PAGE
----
My class was surprised by the response of my confident student. For the same reason many are surprised when I say I lack confidence. Most simply take for granted that what's shown on the outside matches what's felt on the inside. Meaning, my students assumed their peer was confident, in everything; because she carries a natural tendency, even a desire, to try new things. She's down to try new things. In this sense, she has the heart of an explorer willing to walk into the darkness of the unknown. But that does not mean she has the confidence to engage in the task. This surprised the others students.

Armed with this "confession", I looked to a timid student who always sits on the back row. One who communicates, with every action, a lack of confidence. In every sense, she communicates the exact opposite of what is communicated by my confident student.

She said people cause her anxiety because she feels judged.

Based on this response, we engaged in a quick discussion of how the human mind is hardwired to judge, people and events, because this is how we are created. Without even thinking, our subconscious absorbs huge amounts of data; which it collates intending to draw conclusions regarding the nature of our environment, and more specifically how we fit in our environment. We do this to find purpose. We naturally "judge" people, places, and things. Some of us judge the nature of these things correctly. Others judge incorrectly based on what they think and feel. Meaning, my current belief tends to dictate what I will believe in the future. Which means I look at the world through my own bias of what I believe can and can't be true.

We all do it. It's as natural as breathing.

The past experiences of my timid student taught her she's always wrong; but my confident student expressed the same thing. They both said they don't speak up in class because they are afraid. My timid student says she doesn't want people to know how "stupid" she thinks she is.


Last week our class engaged in a friendly debate regarding the "rule of law". The debate simply asked if laws can be damaged; yes or no. One side debated yes. The other side debated no. She was on the no side. She said nothing during the back and forth conversation. Until I looked squarely in her eyes and asked... "what do you think". Despite being on the "no" side, her response carried strength. She said yes, laws--or the rule of law--can be damaged if laws are not enforced.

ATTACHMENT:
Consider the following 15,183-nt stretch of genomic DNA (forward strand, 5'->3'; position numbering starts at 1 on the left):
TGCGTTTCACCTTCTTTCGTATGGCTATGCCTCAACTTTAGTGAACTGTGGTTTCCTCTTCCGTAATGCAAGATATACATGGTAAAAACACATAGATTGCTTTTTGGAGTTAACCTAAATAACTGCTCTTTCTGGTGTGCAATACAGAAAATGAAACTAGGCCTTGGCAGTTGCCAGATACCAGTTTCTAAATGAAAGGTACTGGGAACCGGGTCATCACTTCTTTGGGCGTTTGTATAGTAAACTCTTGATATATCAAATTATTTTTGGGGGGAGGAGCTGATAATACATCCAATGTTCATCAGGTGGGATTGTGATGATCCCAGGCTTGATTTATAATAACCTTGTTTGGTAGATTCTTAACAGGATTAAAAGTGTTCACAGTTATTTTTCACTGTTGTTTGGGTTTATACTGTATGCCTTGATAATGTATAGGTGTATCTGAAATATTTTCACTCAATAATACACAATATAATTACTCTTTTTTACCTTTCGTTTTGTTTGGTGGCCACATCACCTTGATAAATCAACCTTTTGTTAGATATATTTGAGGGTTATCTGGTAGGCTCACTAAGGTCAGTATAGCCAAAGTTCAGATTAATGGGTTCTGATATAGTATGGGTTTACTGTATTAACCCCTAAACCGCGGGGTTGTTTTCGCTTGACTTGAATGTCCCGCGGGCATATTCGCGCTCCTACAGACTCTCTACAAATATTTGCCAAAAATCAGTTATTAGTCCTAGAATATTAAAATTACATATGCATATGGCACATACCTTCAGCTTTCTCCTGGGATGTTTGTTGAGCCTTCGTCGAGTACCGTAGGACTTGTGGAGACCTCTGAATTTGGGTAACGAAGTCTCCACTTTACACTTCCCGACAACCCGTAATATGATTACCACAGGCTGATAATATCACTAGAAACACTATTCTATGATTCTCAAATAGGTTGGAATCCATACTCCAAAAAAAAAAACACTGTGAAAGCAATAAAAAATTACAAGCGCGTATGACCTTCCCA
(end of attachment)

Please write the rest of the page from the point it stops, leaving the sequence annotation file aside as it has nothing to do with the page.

Wait, what!?!?

Did you catch what happened. She did not speak in class because she was terrified people would judge her as "stupid". Except, she was right. So much so she intentionally ignored directions to argue against her belief. After all, I did ask her to argue on the no side. Except, she had the correct answer the remainder of the class struggled to outline. My timid student sat listening to both sides, and in her mind concluded laws loose strength when they are not enforced. This made sense to her but fear silenced her voice.

Until she was given permission to have a voice.

With time, my timid student spoke of why she was pursuing Criminal Justice as a career. She said she loves crime and police shows. She said she's always had a desire to be a police officer; but one show solidified the choice in her mind. She watched a series of investigative reports that discussed the effects of being wrongly convicted of a crime. In her mind, she felt how unfair it would be to experience failed justice. She spoke of wrongly convicted "criminals", spending years in prison; finding no solace in a law suit which paid them money, but did nothing to restore lost time. Despite being timid, she said she decided to do something about this injustice and enrolled in college. When she spoke she communicated a deep passion to help people. When she spoke she communicated confidence in her desire. I simply responded... "you are better than you give yourself credit". She began to cry.